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Texas Sexual Harassment Laws

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Sexual harassment on college campuses and in the workplace is against the law both in the State of Texas and at the federal level. Federal level sexual harassment law considers it a form of gender discrimination.

During the 2019 legislative session, new sexual harassment laws were passed in Texas aimed at beefing up protection against unwanted sexual advances. Here’s everything you need to know about Texas sexual harassment laws.

What Is Sexual Harassment

Sexual harassment is characterized by unwelcome sexual advances of a physical or verbal nature, which are intended to solicit sexual favors. According to a 2016 report by the US Equal Employment Opportunity Commission (EEOC), an estimated 75% of employees who are sexually harassed at work fail to report the matter to a supervisor, manager or union representative. The main reason for this is that victims are afraid of experiencing workplace retaliation from their employers.

If you experience a pattern of unwelcome sexually suggestive actions or remarks, then you have grounds to sue the offending party for sexual harassment. The law also protects employees from facing relation against them when they launch a sexual harassment complaint against their employer. Even though Texas follows the “at-will” employment doctrine, employers are prohibited from suspending, demoting, hiring, or firing an employee who launches a sexual harassment complaint against them.

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Modern-day harassment is a lot different from what it was in the last two decades or so. It often takes on more subtle forms as opposed to the stereotypical slap on the derriere or direct proposition for sex. These days, you might receive suggestive text messages late at night or inappropriate images from a coworker.

You might find sexually offensive comments on your social media profiles, emails, or other settings outside the formal workspace. You might even get an invitation to what starts as an official meeting that somehow ends up becoming a date. All these constitute sexual harassment and it is well within your rights to object to them and seek legal redress.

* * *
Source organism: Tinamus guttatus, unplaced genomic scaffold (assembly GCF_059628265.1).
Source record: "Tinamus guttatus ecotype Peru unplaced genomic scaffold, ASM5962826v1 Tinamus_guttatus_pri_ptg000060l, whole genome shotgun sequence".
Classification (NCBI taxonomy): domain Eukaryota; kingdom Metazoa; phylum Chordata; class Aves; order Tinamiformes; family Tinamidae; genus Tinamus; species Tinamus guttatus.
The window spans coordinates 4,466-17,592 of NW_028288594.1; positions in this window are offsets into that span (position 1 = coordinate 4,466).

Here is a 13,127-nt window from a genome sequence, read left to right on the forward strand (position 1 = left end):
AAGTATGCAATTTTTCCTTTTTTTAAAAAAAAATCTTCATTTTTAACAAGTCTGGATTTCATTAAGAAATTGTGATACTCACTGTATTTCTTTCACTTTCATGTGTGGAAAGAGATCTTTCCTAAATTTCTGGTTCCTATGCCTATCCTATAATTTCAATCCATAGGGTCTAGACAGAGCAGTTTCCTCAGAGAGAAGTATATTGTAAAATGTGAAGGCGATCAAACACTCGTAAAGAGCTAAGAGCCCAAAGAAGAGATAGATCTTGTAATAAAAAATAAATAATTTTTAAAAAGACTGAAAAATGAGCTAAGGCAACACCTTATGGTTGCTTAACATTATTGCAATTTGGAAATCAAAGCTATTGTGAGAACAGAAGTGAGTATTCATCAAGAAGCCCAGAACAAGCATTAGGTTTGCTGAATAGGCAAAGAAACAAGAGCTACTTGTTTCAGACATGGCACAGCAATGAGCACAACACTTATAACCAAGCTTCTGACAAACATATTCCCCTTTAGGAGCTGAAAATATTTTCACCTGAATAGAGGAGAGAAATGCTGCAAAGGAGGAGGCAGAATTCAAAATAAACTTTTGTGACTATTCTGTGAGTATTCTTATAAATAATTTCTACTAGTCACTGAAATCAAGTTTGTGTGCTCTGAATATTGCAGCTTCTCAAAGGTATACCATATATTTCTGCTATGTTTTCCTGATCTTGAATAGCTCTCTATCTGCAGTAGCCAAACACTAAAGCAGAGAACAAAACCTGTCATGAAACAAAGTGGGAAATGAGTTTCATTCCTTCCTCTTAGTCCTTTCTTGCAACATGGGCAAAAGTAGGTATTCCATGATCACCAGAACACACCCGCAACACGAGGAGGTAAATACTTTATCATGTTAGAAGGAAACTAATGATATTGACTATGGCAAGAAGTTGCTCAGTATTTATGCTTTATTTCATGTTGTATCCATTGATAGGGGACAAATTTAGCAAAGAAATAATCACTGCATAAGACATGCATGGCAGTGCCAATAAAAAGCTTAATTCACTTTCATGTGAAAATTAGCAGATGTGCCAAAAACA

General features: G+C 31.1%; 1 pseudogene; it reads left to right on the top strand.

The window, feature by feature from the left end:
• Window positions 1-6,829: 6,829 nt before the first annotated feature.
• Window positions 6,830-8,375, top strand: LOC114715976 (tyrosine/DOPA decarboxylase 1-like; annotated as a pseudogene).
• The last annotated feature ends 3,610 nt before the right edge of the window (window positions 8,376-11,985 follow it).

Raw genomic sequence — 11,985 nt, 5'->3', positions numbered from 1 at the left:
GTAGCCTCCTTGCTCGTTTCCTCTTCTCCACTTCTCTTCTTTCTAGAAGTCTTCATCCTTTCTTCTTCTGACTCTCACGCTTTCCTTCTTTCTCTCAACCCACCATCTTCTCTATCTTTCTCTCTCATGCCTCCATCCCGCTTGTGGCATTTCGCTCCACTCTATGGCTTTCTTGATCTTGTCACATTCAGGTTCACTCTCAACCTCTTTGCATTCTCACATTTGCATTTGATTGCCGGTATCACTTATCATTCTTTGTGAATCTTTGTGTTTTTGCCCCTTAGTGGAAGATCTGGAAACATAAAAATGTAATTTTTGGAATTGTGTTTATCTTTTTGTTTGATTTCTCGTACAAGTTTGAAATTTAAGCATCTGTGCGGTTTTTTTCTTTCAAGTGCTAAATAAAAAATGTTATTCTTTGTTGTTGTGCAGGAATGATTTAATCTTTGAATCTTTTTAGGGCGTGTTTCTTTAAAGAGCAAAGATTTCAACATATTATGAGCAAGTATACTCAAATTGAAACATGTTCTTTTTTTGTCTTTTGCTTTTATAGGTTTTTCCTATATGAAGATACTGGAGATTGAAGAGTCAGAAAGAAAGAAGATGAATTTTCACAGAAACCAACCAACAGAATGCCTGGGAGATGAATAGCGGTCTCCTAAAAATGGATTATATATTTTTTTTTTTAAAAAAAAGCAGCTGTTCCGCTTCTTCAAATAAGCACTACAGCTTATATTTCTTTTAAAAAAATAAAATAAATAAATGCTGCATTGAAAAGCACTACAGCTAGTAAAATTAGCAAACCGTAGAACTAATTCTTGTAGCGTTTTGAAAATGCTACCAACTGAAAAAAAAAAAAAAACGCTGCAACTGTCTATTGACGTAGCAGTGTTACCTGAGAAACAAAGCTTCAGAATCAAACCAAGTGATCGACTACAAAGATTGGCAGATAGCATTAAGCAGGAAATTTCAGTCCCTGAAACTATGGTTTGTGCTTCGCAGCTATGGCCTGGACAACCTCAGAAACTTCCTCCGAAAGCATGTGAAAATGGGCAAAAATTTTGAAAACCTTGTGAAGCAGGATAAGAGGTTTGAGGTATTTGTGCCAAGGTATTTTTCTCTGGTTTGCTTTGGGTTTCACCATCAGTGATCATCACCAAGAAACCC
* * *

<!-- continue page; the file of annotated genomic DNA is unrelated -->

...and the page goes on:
Types of Sexual Harassment

Title VII of the Civil Rights Act outlaws two types of sexual harassment. The first is quid pro quo harassment, which happens when a supervisor or someone in a position of authority requests for sexual favors or conduct in exchange for tangible results.

For instance, your supervisor might proposition you to sleep with them in exchange for a promotion at work. Your college professor may proposition you for sex in exchange for better grades.

The second type of sexual harassment is referred to as a hostile work environment. This occurs when an employee is subjected to unsolicited physical or verbal sexual advances that are so severe – it alters the employee’s working environment making it hostile and abusive.

For instance, every time your boss summons you into their office, it always leads to them propositioning you for sex. Or, every time you’re alone with them, they make a sexual pass at you.

While assertions of quid pro quo harassment may be easier to prove, the same can’t be said for hostile work environment allegations. The latter is harder to detect and even more difficult to prove. However, this should not deter you from reporting sexual harassment incidences.

Types of Inappropriate Sexual Conduct in the Workplace